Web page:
How homemaker-turned-entrepreneurs are making rural Karnataka healthy

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Thanks to the Government of Odisha's commitment and support from the UK, mums-to-be and new mums can now get advice and support from day one in every village. Support now starts well before a baby's due date, and continues until their first birthday. Community health worker, Rebati, gives babies like Adilya, polio and other life saving vaccinations for at least the first year of their lives. Britain is working with the Government of Odisha, one of India's poorest states, and UNICEF to save the lives of thousands of mums and babies., Babies born in the poorer states of India – a country where more people live in poverty than the whole of Africa – now have a better chance of surviving than ever before. Thanks to the Government of Odisha's commitment and support from the UK, mums-to-be and new mums can get advice and support from day one in every village. Vital ante and post-natal care that helps mums bring their babies into the world safe and well. See how community health workers, nurses, soap opera stars and granny self help groups are together helping save the lives of thousands of babies in our gallery. UPDATE, June 2012: In 2011-12, 150,000 children like Baby Sethy have been delivered safely in India with the help of skilled birth attendants thanks to support from Britain. And across the world's poorest countries, UK aid has made sure half a million mums had the help of skilled doctors and nurses to have their babies in the last two years. ------------------------------ The Government of Odisha is working with the UK Government to improve health services, support community health workers and increase take up from families in every village - helping to save the lives of thousands of mums and babies. Britain is supporting the governments of three of India's poorer states (Odisha, Bihar and Madhya Pradesh) and UNICEF to bring healthcare to everyone, especially the poorest and most disadvantaged. All pictures © Pippa Ranger / Department for International Development For more information, visit www.dfid.gov.uk/changinglives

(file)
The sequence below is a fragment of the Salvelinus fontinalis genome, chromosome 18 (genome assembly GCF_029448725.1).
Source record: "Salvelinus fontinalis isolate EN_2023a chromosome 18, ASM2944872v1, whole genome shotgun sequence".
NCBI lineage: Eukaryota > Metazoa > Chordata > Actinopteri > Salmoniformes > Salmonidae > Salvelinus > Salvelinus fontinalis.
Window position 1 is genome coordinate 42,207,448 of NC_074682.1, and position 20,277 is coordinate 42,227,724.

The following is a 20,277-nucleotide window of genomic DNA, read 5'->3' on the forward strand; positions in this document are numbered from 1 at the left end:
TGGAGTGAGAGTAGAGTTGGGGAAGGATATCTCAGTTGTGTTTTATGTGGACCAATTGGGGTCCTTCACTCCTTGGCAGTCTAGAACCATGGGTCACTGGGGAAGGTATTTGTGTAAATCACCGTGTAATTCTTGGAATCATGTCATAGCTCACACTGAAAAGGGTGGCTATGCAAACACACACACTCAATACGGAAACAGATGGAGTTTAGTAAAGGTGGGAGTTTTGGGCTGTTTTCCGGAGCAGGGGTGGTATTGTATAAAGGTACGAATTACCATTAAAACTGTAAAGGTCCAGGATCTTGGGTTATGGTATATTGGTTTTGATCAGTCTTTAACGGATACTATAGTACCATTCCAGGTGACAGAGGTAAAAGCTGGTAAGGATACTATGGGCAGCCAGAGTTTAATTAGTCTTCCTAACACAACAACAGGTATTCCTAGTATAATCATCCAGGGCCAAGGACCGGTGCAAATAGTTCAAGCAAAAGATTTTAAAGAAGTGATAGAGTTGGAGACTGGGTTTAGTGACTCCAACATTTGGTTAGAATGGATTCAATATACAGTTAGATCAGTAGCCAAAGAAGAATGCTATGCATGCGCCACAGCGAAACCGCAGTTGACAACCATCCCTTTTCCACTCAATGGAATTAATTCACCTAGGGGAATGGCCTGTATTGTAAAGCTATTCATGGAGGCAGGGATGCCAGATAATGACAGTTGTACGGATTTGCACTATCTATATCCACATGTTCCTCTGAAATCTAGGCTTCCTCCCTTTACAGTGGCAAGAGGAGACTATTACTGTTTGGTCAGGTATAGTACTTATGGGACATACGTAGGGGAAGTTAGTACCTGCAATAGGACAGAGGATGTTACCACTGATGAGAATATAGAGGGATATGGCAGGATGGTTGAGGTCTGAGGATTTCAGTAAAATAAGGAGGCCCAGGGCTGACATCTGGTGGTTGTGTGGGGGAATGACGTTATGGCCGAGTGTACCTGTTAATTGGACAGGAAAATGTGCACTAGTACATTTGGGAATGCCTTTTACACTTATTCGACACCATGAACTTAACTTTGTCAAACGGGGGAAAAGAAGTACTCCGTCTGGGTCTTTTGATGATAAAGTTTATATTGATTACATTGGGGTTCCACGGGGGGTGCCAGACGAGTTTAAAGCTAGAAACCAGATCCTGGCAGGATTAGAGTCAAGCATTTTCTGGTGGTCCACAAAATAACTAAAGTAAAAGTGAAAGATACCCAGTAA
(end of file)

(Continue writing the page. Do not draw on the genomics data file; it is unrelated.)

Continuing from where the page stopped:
The rural health statistics of Karnataka reveal that the doctor-patient ratio is an alarming 1:90,000. This means that there are huge gaps to be filled in the healthcare sector, for which all stakeholders need to contribute their bit, including the civil society and NGOs. Maya Health is one such organization that has stepped up to create a healthcare ecosystem for women in the marginalized communities in Karnataka.

Many families rush to the doctor only when someone falls gravely ill. Many do not even know that they have diabetes or hypertension. Regular health check-ups is a far-off reality in these villages. Another obstacle is that of lack of openness and comfort even if doctors from the city visit them. This is where the interventions of organizations like Maya Health help!

Maya Heath is providing essential healthcare services to the residents by giving women communities in Karnataka an opportunity to become entrepreneurs and improve the community health. This initiative not only addresses the issue of scarce employment opportunities for women in the are, but also engages young girls in doing good for the society.

The organization has also partnered with Accenture to create a health navigator application for the rural workers. This App helps monitor and record basic health stats and pararemeters such as blood sugar and blood pressure.

We need more grassroots initiative like this in the Indian healthcare system to overhaul the quality of service delivery and ensure access at all levels!

 

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